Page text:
There's an ongoing buzz in the watch industry around integrated bracelets and elegant sport watches intended for general casual wear. The category is typified by the prestigious Audmears Piguet Royal Oak and Patek Philippe Nautilus: sporty in style but not intended for any specific sport or activity — and often incorporating elements like prominent bezels and edgy styling. Though loosely defined, more brands than ever are recently offering their own take on the concept.
You'll sometimes hear watch executives call this genre "sports chic" and note that it constitutes a significant portion of luxury watch sales — with models featuring integrated bracelets being particularly desirable. Why is this an attractive feature? While most watches have lugs of standard sizes that can accommodate all kinds of straps, watches with integrated bracelets have lugs designed only to fit the bracelet made specifically for that model. This can add value (and cost) because bracelets are challenging to design and and complicated to produce — and one created for a particular watch can make the overall product feel more cohesive. The drawback is that you've got far fewer strap changing options than most watches.
Otherwise traditional brands have branched out to offer their own "sports chic" watches, explaining that their customers want the prestige and refinement they offer but in a package they don't have to worry about, say, taking swimming. Made for weekends, vacations and other such occasions, this is a "casual watch" that typically comes in steel instead of precious metal cases and leather straps, with decent water resistance, and often with a more aggressive styling and size. Here are some notable recent examples.
Prestige brands aren't the only ones getting in on the action. Citizen offers a solid everyday watch with a simple styling that leans into a sporty and modern vibe without being too dressy or plain. The Corso, redesigned for late 2019, is also an eminently affordable as well as practical option, equipped with sapphire crystal the Japanese brand's own quartz movement with a battery constantly recharged via exposure to light.
Movement: Citizen Eco-Drive
Water Resistance: 100m
Frederique Constant Highlife Automatic
Frederique Constant mostly makes traditional, dressy watches, while its sister brand Alpina does the sporty stuff. The new Highlife, however, offers a a modern design and, yes, an integrated bracelet/strap, all while maintaining that elegant Swiss sensibility. You can also get the same case and styling with an "open heart" (dial cutout displaying the balance wheel) and even a sub-$10k perpetual calendar.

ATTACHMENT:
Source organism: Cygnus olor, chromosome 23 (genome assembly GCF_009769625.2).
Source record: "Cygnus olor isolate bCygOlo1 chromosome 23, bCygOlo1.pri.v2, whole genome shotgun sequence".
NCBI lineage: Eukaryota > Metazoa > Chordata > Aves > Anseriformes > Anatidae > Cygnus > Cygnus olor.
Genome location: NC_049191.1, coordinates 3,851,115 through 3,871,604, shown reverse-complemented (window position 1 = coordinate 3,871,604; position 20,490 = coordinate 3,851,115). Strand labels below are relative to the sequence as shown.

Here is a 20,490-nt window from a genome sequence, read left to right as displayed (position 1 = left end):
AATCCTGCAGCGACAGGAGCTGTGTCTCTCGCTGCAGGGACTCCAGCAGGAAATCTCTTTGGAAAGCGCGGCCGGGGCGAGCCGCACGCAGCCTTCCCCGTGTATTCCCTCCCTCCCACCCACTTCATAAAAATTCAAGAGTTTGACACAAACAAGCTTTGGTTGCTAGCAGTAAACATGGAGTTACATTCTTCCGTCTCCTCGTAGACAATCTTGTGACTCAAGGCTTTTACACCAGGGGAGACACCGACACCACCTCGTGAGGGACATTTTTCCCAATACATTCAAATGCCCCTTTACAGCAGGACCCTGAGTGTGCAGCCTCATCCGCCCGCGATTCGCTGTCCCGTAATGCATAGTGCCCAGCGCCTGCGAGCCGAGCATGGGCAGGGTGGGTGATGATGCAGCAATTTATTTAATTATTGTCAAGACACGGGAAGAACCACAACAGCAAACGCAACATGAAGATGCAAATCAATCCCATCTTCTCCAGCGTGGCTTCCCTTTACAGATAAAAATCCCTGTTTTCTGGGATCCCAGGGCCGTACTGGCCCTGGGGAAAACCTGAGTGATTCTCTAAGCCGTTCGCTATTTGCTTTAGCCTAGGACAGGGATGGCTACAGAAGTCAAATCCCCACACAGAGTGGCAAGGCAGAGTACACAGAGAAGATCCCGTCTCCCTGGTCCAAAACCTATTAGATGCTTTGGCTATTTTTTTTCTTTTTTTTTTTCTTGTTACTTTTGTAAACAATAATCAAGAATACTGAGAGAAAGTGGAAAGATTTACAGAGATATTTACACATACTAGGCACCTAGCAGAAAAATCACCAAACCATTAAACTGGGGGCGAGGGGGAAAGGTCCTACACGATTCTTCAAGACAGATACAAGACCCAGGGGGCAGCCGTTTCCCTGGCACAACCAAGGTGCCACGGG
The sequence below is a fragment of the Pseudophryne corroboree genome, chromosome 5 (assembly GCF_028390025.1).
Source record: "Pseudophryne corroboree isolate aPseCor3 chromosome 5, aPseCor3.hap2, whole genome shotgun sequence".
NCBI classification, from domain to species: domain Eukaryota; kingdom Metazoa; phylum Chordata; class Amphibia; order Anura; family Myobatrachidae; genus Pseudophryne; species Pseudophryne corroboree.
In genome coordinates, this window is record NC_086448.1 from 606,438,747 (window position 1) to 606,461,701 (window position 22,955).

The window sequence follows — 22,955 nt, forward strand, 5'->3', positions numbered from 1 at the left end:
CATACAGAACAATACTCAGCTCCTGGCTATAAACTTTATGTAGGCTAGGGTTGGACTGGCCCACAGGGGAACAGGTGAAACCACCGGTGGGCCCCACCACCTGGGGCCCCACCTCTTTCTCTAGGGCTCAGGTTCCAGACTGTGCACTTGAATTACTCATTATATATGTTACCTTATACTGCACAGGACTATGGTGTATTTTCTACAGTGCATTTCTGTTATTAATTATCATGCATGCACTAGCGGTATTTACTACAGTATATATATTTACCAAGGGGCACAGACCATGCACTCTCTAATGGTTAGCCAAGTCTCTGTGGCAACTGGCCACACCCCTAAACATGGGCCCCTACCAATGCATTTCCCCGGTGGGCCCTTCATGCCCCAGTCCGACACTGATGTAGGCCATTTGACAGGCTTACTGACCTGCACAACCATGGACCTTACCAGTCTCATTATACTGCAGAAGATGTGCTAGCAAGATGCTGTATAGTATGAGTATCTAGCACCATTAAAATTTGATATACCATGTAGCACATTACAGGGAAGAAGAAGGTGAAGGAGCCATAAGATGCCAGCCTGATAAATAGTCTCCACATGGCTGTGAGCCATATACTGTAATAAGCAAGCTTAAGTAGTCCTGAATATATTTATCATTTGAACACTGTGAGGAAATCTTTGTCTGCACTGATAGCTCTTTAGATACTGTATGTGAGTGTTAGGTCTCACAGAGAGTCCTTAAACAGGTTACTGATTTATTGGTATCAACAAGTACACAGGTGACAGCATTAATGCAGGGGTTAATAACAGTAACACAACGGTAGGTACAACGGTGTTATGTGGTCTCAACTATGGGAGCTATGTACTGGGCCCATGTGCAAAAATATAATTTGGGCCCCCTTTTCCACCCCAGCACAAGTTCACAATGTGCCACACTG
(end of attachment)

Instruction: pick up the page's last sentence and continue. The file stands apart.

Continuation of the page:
Movement: Sellita SW200-1 Automatic
Water Resistance: 50m
H. Moser & Cie. Streamliner Center Seconds
Independent Swiss brand H. Moser & Cie. always takes a slightly unexpected approach. Though it features soft curves and a retro-feeling cushion-shaped case, the Streamliner fits into the same trend as other brands, offering a casually oriented automatic steel watch with specs like 120m of water resistance. The brand's signature fumé dial here is in a striking green, making the Streamliner stand out even among its sportier peers.
Movement: H. Moser & Cie. HMC 200 Automatic
Water Resistance: 120m
A. Lange & Söhne Odysseus
Many were surprised when A. Lange & Söhne introduced the Odysseus steel sport watch — precious metals and conservative watchmaking typically being what the German brand does best. While the everyday, casual watch is best represented in simple time-and-date models, Lange added a little horological complication and interest with large day-of-the-week and digital date displays. They've since also introduced a version in gold.
Movement: A. Lange & Söhne L155.1 Automatic
Water Resistance: 120m